Once irrigated and prepared, the clinician has a choice—to obturate or to dress. Some may argue that the canal is cleanest at the end of instrumentation and that for convenience, obturating in a one visit arrangement is the best option. As we know, not all bacteria are removed or killed during treatment. Dressing the canal with calcium hydroxide may continue the process of eradication of the residual microorganisms over a 2-week period. The choice between the two schemes sometimes boils down to the presenting factors of the case. Where a tooth is difficult to instrument, has a large lesion or is quite obviously chronically infected with a history of pain, then dressing may be more of a consideration. If a tooth is treated in a de novo manner and treatment goals are achieved with no history of pain then a single visit treatment could be utilised.

The goal of obturation is to seal the canal system to prevent any reinfection and entomb any bacteria not eradicated by chemomechanical debridement. If the obturation is through the apex, this can have significant implications. GP through the apex can carry bacteria outwith of the canal and exacerbate symptoms. A foreign body reaction could also develop.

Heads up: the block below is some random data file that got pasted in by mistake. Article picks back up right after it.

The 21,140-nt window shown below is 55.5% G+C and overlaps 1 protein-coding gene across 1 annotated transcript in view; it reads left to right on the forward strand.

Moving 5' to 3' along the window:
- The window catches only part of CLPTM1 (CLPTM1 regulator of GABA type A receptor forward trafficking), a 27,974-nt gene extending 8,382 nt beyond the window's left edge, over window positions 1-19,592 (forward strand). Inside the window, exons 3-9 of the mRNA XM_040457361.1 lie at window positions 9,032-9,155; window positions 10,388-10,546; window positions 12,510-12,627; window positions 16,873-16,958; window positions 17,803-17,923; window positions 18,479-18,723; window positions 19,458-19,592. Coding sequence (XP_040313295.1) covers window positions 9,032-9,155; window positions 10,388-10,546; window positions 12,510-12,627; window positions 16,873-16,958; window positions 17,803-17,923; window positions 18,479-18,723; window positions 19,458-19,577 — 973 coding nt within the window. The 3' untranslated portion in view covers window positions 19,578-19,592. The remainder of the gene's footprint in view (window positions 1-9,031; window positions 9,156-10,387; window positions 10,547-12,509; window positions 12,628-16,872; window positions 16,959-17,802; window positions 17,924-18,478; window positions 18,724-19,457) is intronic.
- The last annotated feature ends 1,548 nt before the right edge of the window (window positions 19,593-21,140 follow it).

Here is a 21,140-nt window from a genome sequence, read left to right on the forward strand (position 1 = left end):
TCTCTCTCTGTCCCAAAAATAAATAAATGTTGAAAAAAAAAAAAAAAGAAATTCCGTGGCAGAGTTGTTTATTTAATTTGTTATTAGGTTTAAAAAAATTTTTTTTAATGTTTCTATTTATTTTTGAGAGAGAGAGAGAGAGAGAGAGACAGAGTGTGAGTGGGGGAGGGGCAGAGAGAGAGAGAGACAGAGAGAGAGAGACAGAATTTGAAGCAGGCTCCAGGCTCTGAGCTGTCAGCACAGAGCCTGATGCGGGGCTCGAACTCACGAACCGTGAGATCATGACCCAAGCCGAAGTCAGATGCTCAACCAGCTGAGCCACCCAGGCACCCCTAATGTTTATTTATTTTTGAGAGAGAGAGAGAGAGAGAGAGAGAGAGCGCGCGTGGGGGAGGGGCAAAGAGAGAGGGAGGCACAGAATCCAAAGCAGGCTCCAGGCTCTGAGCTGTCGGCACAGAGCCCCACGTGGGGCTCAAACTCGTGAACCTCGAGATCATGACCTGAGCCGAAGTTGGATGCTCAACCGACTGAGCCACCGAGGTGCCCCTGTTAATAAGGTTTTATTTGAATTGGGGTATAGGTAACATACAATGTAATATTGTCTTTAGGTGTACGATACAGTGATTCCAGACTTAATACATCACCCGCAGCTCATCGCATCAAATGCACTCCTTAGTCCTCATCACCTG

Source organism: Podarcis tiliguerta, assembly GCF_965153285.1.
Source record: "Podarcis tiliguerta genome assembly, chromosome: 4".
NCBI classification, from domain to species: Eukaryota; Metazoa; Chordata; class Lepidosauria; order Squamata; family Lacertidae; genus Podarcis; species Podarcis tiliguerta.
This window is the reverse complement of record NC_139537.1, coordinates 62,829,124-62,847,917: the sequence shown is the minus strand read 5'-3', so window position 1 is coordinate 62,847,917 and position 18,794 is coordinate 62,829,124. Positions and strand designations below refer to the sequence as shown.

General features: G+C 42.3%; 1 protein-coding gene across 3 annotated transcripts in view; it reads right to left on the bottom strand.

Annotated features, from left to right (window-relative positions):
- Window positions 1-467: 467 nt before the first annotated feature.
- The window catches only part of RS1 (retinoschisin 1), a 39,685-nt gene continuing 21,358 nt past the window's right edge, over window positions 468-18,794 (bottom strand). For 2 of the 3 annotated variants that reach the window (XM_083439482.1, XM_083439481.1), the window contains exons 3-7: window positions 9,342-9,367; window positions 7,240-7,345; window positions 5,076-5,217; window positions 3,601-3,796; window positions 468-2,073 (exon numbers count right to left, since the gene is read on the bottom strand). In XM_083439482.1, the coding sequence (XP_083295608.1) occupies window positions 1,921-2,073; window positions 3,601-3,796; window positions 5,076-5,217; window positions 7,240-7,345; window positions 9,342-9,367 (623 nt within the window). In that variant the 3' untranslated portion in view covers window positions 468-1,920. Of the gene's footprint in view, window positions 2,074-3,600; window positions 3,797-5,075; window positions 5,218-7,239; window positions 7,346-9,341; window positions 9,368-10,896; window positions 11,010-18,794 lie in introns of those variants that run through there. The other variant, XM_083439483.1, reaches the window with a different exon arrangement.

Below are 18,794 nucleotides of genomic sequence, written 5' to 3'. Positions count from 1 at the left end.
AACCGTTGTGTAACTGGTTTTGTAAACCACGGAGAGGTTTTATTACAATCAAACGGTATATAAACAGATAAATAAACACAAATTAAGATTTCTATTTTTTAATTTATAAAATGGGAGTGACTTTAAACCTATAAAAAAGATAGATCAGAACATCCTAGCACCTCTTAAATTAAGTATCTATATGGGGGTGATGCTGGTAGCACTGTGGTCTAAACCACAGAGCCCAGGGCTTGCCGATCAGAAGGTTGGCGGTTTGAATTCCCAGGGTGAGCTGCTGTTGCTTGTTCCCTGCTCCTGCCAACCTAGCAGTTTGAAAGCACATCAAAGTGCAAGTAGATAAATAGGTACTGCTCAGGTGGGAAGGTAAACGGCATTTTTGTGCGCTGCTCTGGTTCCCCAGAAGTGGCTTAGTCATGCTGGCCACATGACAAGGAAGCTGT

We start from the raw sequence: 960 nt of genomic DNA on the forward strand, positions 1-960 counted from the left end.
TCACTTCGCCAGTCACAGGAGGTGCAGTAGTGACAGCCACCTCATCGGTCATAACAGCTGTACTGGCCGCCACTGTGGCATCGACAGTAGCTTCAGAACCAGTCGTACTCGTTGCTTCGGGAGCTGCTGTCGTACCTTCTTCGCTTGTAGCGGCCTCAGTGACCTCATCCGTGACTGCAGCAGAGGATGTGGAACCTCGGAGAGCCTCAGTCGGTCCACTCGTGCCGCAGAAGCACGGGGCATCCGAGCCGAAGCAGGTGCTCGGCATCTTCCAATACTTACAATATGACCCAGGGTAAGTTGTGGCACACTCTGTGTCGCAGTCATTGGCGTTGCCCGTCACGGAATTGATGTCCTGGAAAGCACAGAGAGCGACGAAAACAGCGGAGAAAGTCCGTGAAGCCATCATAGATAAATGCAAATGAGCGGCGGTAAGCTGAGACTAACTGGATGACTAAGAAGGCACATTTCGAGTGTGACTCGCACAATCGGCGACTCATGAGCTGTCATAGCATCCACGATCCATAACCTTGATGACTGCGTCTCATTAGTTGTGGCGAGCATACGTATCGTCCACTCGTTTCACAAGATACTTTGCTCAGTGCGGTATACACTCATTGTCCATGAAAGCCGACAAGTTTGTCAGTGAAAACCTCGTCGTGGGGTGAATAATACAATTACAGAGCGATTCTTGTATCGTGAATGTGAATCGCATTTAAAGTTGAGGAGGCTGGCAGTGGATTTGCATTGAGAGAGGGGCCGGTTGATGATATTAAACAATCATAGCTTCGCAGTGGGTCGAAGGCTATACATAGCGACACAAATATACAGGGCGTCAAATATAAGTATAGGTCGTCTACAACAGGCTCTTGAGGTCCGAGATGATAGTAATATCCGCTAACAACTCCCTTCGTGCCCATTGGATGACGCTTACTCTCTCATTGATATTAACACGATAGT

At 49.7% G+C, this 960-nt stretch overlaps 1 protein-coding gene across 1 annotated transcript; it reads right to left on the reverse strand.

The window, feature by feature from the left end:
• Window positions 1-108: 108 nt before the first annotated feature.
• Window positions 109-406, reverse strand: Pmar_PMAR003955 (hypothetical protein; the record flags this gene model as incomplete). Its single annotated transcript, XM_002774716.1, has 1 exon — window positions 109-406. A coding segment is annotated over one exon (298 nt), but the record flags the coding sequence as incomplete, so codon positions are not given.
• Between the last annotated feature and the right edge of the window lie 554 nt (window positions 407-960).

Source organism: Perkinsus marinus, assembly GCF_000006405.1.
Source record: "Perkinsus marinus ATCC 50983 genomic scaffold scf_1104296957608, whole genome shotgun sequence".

We also have to remember that a beautiful obturation of a canal achieved without rubber dam and utilising saline or local anaesthetic irrigation is sub--standard treatment. It can be difficult to assess the “quality” of treatment when a radiograph of a “failed” tooth is examined in this context. Indeed, an obturation that is short of the radiographic apex having been treated under rubber dam and with copious amounts of irrigation is more likely to be successful than the previous scenario. Attributing too much significance to the radiographic appearance of the obturation is short-sighted. Indeed, Katebzadeh and colleagues in the late ‘90s witnessed healing in the absence of obturation where teeth were instrumented and irrigated optimally under isolation. Sealants are also antibacterial and aide filling the voids between the GP and the canal system. One further option would be to provide a sub-seal to each of the canal orifices. This can be achieved by removal of 1 mm of GP and packing a good thick mix of IRM packed with a plugger.